Aug 20, 2010  •  In Christianity, Personal

I Am Not a Christian Because I’m Scared of Hell

One of the many misconceptions that non-believers have about Christianity is that Christians only attend church, follow the Ten Commandments and the teachings of Jesus, and claim to believe in God because they are scared to spend eternity in hell. They say that the Church uses hell as a scare tactic to gain more followers, that this method is not only unhealthy but also unfair.

While I am sure that there are some churches and individuals who use hell as a scare tactic, (and sadly, only follow Christ because they are scared of hell), I strongly disagree with this way of thinking. Because as stated in the title of this post, I am not a Christian because I’m scared of hell.

Do I believe in hell? Sure. But I have no idea what it’ll be like aside from the fact that it is a place void of God. And that is the #1 reason I do not want to be in hell.

A couple of weeks ago, my friend Miriam wrote about some of her thoughts on God and recounted a question asked of her: why do you want to go to heaven?

I want to go to heaven because I love God and want to be close to Him. Sure, that is not the only reason — there are many others, such as being able to meet and walk among all Christians throughout history, including Biblical characters whom I am sure will make me squeal like a little girl face to face with Justin Bieber when I meet them — but this reason is my first and foremost.

There have been a few instances in my life where I have been in the presence of God, and there is nothing like it. Never have I felt so humbled, so inadequate, yet so LOVED. Never have I been so overcome with a barrage of emotions that my body automatically gives out from under me; I stumble, kneel, and bow. Never have I felt more at HOME, more safe or comforted.

And I know that this is just a fraction of what I will experience in heaven.

Do I know that I will go to heaven? Yes. I am confident that I will go to heaven. And I am not being arrogant or presumptuous here — I know that God loves me, sent His only Son to die on the cross for me, that by His grace I am saved, and that I will enter heaven when my life on earth is over.

I am not afraid to die.

I often think back to the haunting dream I had late last year. How, at the moment when I knew I was about to die…

…my life does not flash before my eyes. I am afraid for a split second before a sense of calm and acceptance overwhelms my being. I know I have lived an imperfect life, but I also am certain that I will soon be with God.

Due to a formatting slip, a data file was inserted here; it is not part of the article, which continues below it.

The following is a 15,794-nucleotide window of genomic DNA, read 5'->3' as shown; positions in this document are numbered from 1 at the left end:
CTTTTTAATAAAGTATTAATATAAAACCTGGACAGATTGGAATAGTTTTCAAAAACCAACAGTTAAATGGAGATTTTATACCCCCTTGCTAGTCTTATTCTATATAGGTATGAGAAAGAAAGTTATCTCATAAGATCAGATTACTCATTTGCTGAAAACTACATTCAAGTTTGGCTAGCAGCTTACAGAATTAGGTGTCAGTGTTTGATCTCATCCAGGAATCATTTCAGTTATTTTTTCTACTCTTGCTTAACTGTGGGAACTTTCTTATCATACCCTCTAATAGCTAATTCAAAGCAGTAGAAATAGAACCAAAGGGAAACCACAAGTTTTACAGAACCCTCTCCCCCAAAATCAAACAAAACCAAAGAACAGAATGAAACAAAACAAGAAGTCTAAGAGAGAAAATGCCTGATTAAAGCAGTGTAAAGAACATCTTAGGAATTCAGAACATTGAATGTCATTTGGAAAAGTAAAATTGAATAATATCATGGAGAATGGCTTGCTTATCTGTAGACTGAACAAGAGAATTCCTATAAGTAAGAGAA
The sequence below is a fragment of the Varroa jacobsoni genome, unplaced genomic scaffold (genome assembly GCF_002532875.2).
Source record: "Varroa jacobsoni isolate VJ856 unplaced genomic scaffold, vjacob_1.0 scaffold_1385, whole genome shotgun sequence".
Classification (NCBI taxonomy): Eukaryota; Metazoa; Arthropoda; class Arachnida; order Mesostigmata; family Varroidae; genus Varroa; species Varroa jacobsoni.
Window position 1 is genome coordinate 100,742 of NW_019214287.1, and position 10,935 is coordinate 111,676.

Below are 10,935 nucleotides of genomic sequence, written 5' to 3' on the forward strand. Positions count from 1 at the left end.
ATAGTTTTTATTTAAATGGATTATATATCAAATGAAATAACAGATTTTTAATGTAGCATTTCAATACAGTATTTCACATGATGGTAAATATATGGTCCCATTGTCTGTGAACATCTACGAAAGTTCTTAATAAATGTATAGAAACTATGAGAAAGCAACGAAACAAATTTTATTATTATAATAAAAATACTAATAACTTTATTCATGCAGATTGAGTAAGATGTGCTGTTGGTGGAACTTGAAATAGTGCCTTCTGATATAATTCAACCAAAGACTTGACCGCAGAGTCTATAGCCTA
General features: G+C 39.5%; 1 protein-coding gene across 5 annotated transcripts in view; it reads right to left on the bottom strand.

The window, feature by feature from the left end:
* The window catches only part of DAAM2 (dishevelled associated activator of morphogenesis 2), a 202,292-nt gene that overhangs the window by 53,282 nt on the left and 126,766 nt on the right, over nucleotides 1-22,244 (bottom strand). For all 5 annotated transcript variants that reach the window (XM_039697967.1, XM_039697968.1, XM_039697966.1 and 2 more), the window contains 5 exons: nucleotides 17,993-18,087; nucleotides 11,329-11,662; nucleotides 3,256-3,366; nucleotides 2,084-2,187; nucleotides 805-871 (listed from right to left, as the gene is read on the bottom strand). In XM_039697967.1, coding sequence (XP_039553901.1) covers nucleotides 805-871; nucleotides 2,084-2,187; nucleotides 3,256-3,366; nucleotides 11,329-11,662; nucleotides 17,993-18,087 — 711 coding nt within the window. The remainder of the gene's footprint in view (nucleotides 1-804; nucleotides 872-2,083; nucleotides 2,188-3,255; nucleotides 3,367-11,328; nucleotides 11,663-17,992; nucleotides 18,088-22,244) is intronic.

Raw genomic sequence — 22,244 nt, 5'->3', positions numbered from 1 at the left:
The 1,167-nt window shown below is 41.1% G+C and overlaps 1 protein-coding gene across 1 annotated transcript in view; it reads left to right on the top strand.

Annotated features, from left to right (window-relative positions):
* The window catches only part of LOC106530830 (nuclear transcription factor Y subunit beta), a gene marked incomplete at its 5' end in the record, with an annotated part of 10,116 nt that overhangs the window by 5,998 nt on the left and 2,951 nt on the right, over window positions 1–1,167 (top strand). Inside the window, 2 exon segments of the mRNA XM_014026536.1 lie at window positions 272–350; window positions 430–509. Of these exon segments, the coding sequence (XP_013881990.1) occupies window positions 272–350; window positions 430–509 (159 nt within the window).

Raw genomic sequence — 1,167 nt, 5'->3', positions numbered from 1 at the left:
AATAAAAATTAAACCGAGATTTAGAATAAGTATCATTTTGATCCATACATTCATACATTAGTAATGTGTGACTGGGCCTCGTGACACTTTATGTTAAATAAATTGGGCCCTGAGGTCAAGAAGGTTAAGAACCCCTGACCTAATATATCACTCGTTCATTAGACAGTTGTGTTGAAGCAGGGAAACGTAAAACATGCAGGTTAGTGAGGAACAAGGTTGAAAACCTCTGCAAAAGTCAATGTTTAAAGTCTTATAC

The only fear I have about the afterlife is that my loved ones will not be in heaven with me. And this is the reason I evangelize, especially to those who are important in my life. Because I cannot imagine spending the next life without — not experiencing the glory of God without — J, our children, the rest of my family, or my beloved friends.

I also know that I will meet the child we had lost last year in heaven.

I know that many will read this and think that I am delusional. That is fine. All I know is that I am confident in my faith, and that I want to share my faith with others because I want them to experience this same joy. Not because I want them to be scared of hell.

So, to reiterate, I am not a Christian because I am scared. I am a Christian because I am loved.

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12 Responses to “I Am Not a Christian Because I’m Scared of Hell”

  1. Eek565 says:

    Wow. I am really enjoying these posts. I started following your blog because I like the funny nerdy stuff. But the theological discussions are a total bonus. I consider myself a Christian (PCA, yeah sister). But what I'm learning on my journey is that it's more about relationships versus as someone put it, "Just something you do on Sundays."

    I've observed that hellfire and brimstone tactics appeal to certain people, because without that legalism to make things black and white they are lost. It is way more complicated than that, because God wants to know what is going on in your heart. Is your heart turned towards God or something else? That is a moment by moment question for me.

  2. Austyn says:

    Thank you.

  3. Geek in Heels says:

    @Eek565 — Exactly. What good is being a Christian if you do not have a personal relationship with God?

    @Austyn — Your short but succinct comment put a huge smile on my face. So thank you.

  4. EM says:

    Interesting. I would never claim to "know" what will happen when I die. I may believe _______ will happen (or won't happen), I may have faith it will but know it? No, I don't see how that's possible.

  5. Carol says:

    seriously jenny…. can you be my mentor or something?! lol… but interesting what you write. actually, a huge problem I've had in my life is being scared. I'm scared of EVERYTHING. I'm scared of God, I'm scared of his power, what he's capable of, of seeing scary things… for a looong time growing up, I was really scared of satanic and demonic things to a point where I could never sleep alone. (so yeah, watching Exorcist was never going to happen!) I somehow got over that, but now I'm scared of physical pain/death. I know we are supposed to fear God, but I think mine is to the point where it limits my faith and trust. (And just to be clear, I'm not scared of what happens after death… just actual death itself because it will be painful or horrific??)